The information in this profile reflects feedback from this model’s developer as of the above date. The description of the implementation of the model here, including any adaptations, may differ from how it was implemented in the studies reviewed to determine this model’s evidence of effectiveness. Inclusion in the implementation report does not mean the practices described meet the DHHS criteria for evidence of effectiveness.
Minding the Baby® (MTB) is a home visiting intervention developed by interdisciplinary researchers at the Yale Child Study Center and the Yale School of Nursing, in collaboration with Fair Haven Community Health Clinic in New Haven, Connecticut. It began as a demonstration program in 2002 and has since been replicated in the United States and United Kingdom. Researchers and staff at the Yale Child Study Center and Yale School of Nursing support its implementation in collaboration with local community health centers or other local agencies.
MTB is based on a two-generation model of care that aims to integrate primary care and infant mental health services by pairing a pediatric nurse practitioner with a licensed clinical social worker (LCSW) to conduct home visits. MTB is grounded in attachment theory, reflective parenting, social ecology theory, and self-efficacy theory. The program aims to enhance maternal and child health, reflective parenting, early attachment between mothers and children, and relationships between families and communities.
MTB is intended for first-time mothers living in low-income settings. As guided by the mother, home visit activities can include fathers or other family members. The site in Connecticut that piloted the program enrolls first-time mothers in their second or third trimester of pregnancy, who are 14 to 25 years of age and receiving prenatal services from a collaborating community health clinic. This site does not accept women who are active drug users or who are experiencing serious physical or psychological illness, including active psychosis.
The program aims to promote secure attachment; parental reflection (in which parents reflect on their own development as a parent); and physical and mental health in babies, mothers, and their families. The main goal of MTB is to help mothers and fathers mind their babies in both physical and emotional ways by promoting and enhancing the following:
- Protective factors, skills, and strategies
- Competent and flexible parenting
- Psychological health in the mother and child, and between the mother and child
- Physical health and development of the child
- Positive maternal health and life course outcomes
The program also seeks to help families become better consumers of health care information, better connected to their primary care clinicians, and more knowledgeable about obtaining and using needed social services (such as housing, food assistance, or health insurance).
Program Model Components
MTB consists of home visits with a nurse practitioner and an LCSW. The home visitors meet with families separately on an alternating schedule, except in the following circumstances in which both home visitors meet with the family together: at the time of recruitment, at the first and last home visits, when mothers transition from weekly to bimonthly visits, and as needed (such as during a crisis).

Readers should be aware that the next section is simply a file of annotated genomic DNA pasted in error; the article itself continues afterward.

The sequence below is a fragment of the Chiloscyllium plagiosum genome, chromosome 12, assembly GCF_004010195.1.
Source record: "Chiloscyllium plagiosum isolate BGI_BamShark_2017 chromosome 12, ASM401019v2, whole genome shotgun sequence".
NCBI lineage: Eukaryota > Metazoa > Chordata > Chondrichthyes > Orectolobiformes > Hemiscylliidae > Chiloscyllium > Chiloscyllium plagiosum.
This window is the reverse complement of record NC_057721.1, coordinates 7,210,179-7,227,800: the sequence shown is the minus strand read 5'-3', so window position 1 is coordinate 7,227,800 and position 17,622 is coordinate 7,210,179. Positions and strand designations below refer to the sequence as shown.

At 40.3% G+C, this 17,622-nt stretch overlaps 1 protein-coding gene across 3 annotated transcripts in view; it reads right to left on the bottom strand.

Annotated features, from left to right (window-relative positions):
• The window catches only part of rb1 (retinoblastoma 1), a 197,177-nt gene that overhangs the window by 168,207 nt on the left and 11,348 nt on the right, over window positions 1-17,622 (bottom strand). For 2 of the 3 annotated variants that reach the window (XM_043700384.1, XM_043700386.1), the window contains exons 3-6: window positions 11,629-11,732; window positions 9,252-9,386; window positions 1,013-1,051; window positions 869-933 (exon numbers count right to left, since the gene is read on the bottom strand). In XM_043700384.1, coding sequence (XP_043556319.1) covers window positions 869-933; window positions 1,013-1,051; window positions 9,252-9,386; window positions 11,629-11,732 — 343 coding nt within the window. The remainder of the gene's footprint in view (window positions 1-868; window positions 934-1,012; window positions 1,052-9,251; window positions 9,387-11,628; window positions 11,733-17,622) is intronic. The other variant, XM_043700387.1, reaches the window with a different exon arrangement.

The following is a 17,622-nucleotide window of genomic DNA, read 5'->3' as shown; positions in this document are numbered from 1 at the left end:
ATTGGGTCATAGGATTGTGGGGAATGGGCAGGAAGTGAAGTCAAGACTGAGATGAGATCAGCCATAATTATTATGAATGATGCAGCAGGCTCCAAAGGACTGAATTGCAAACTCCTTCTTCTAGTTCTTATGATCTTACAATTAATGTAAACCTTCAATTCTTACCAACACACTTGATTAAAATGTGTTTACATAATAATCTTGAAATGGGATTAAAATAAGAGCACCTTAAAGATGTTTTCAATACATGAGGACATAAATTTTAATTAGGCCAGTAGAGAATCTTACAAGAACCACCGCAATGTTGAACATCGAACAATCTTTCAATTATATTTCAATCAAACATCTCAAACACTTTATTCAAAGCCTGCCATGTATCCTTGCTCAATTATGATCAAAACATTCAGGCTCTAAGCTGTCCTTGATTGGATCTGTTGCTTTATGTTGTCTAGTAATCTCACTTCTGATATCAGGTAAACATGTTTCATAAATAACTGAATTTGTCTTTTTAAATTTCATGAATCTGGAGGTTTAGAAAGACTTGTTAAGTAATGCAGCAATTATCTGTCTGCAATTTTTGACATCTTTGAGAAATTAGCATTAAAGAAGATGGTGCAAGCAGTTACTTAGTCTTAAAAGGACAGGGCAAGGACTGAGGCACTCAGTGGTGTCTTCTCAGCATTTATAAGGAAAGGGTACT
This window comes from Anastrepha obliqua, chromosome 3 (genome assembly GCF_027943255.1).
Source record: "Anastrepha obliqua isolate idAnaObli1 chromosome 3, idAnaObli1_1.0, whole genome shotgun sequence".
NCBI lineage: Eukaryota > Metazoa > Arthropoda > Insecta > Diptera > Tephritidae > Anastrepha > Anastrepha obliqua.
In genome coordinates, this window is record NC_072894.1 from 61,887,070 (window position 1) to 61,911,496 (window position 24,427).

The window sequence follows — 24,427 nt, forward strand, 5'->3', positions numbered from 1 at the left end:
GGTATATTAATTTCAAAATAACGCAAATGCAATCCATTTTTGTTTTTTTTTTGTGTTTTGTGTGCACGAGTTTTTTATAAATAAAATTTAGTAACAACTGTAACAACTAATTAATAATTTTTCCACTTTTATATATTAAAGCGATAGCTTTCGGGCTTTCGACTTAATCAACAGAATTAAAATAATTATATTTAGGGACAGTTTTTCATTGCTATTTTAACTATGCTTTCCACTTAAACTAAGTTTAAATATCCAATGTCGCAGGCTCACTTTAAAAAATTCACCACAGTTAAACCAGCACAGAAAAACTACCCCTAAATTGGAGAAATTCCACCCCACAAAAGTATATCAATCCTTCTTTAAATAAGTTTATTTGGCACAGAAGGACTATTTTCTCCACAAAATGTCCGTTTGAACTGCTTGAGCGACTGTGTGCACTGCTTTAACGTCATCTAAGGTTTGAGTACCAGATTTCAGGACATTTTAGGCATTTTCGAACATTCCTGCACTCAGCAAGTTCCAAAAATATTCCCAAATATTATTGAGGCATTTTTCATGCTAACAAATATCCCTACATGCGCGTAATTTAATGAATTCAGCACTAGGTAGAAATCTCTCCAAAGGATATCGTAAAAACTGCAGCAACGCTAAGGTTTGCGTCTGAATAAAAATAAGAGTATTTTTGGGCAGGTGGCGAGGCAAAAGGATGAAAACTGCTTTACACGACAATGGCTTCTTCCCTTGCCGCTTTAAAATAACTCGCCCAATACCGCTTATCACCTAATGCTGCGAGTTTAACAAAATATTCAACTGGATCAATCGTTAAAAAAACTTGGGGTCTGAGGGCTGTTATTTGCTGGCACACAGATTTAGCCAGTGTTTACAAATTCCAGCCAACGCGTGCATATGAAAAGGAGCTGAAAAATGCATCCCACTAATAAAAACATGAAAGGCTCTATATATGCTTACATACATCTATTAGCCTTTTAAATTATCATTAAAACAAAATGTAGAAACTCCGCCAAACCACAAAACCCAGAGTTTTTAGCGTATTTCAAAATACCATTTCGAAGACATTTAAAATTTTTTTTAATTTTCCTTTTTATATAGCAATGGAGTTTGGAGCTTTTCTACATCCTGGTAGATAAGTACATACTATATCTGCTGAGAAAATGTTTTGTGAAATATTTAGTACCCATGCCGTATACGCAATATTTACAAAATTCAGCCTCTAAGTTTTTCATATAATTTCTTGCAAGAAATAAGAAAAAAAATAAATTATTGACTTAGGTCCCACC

During visits, home visitors aim to develop mothers’ abilities to become reflective and responsive in their interactions with their infants by doing the following:
- Giving voice to the baby’s experience (both physical and emotional);
- Giving voice to the mother’s experience of herself as a parent;
- Highlighting the mother’s positive feelings for the child;
- Developing the mother’s capacities to reflect and contemplate, especially in the face of difficult emotions.
When indicated, the LCSW home visitor conducts a mental health assessment and provides treatment in the home.
In addition to home visits, the visitors maintain close contact with the mothers’ prenatal and pediatric clinicians, who may be based in a partnering community health center. Clinicians and staff at the community health centers guide home visitors in working with families who have numerous physical, medical, and mental health needs. Home visitors also facilitate a close relationship between families and their primary care clinicians, and coach families on how to consume health care information and access needed social services.
Program Model Intensity and Length
The intervention lasts for 27 months, beginning in the second or third trimester of pregnancy and extending until the child’s second birthday. During pregnancy, MTB attempts to deliver at least 8 to 10 weekly visits, although there are often fewer visits depending on when a mother enrolls and delivers. Home visits occur weekly during the child’s first year and transition to every other week during the second year. Visits vary in length, averaging 45 to 90 minutes.
MTB is currently implemented in New Haven, Connecticut; Miami, Florida; and Glasgow, Sheffield, and York in the United Kingdom.
Adaptations and Enhancements
In the Miami, Florida, site, the clinical team includes a social worker who provides case management, a court liaison, and other types of support. This is considered an enhancement of the MTB model. The Miami site has also adapted the model to recruit pregnant women ages 13 to 22 and allow some nurses to hold bachelor’s degrees instead of master’s degrees.
The information contained on this page was last updated in May 2016. Recommended Further Reading lists the sources for this information. In addition, the information contained in this profile was reviewed for accuracy by Crista Marchesseault and Lois Sadler with the Minding the Baby® program office at Yale Child Study Center and Yale School of Nursing on March 28, 2016. HomVEE reserves the right to edit the profile for clarity and consistency.